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Important Considerations for Implementing Turnover Rent in a Commercial Lease

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As a commercial landlord, one of the critical parts of a commercial lease is the level of rent that your tenant needs to pay. As your property is an asset, it is in your best interest to receive reasonable rent from your commercial tenant’s business. One way that you can increase the amount of rent you are receiving is by varying the type of rent, such as by including turnover-based rent in the lease agreement. This varies rent depending on your tenant’s gross turnover. This article outlines three key considerations you should keep in mind when implementing a turnover rent clause in a commercial lease agreement. 

What is Turnover Rent?

Turnover rent is a form of rent where the amount a tenant pays depends on their business’ gross turnover. This will be paid in addition to the base rent. As such, the additional turnover rent will vary depending on how well their business is doing. Turnover rent tends to be popular for commercial premises with retail and leisure businesses.

Defining Turnover in the Lease 

It is crucial that, as a commercial landlord, you consider how to define gross turnover in your lease when you are implementing a clause relating to turnover rent. This will depend significantly on the type of business your tenant runs. Turnover typically includes the sums the tenant receives for certain items rather than the sums receivable. It also does not usually include VAT. 

Typical things to consider including in your definition of turnover are the:

  • income your tenant receives from goods or services;
  • income from any other businesses;
  • charges they have made, such as delivery costs, insurance and postage;
  • deposits from customers that they have not returned; and
  • if your tenant has sold their business goods or services on credit for another type of means to purchase, the total price, even if they have only partially been paid.
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Calculating Turnover  

If you are a commercial landlord considering the possibility of turnover rent, you may be considering how you could calculate the amount due. Correct calculations are essential for avoiding lease disputes and ensuring that you receive a beneficial rate. 

You will need to consider what percentage of your tenant’s gross turnover you will use to calculate the rental amounts, which can vary from 1% to 15%, where 7% is the average rate. When you negotiate the percentage rate, you may decide to protect yourself and your tenant. You may do this by capping the amount at a minimum. You will also need to state how you want them to prove their turnover to you, which may, for example, be through the production of a turnover certificate.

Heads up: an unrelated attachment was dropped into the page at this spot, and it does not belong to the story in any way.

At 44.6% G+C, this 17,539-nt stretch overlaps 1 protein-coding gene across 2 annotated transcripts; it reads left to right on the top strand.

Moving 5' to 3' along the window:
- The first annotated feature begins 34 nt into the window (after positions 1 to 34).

It is also essential to consider how often your tenant may pay the turnover rent. This will affect your calculations. Some tenants pay their turnover rent on an annual basis and in arrears. If you choose this option, you can still receive your base rent more often.

Affecting Other Clauses

It is crucial to consider how including a turnover rent clause in your commercial lease may affect other lease clauses. There are some typical areas of the commercial lease that may be affected by a turnover rent clause. For example, it is in your interest to ensure that your tenant’s business generates as much turnover as possible. Therefore, you may want to increase your control of the permitted use of the property. If so, you will need to add a clause to reflect this.

A typical clause accompanying a turnover rent clause is a keep-open covenant. Again, this protects your interest in terms of ensuring the business makes as much turnover as possible. It does this by restricting your tenant from not trading at particular times. 

Additionally, there is a typical clause that most leases include that you may need to change. It is the alienation clause, which you should amend to state that you do not permit your tenant to underlease.

Key Takeaways

Turnover rent is something you may want to consider as a commercial landlord with a lease. It is where you charge your tenant a rent level, which reflects their gross business turnover. You can also include a base rent in the lease in addition to the turnover rent. When implementing a turnover rent clause, you should consider how you are going to: 

  • define turnover rent; 
  • calculate turnover rent; and 
  • vary or amend your lease agreement in accordance with the turnover clause. 

If you need help understanding how you can collect turnover rent, our experienced leasing lawyers can assist as part of our LegalVision membership. For a low monthly fee, you will have unlimited access to lawyers to answer your questions and draft and review your documents. So call us today on 0808 196 8584 or visit our membership page.

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Clare Farmer

Clare Farmer

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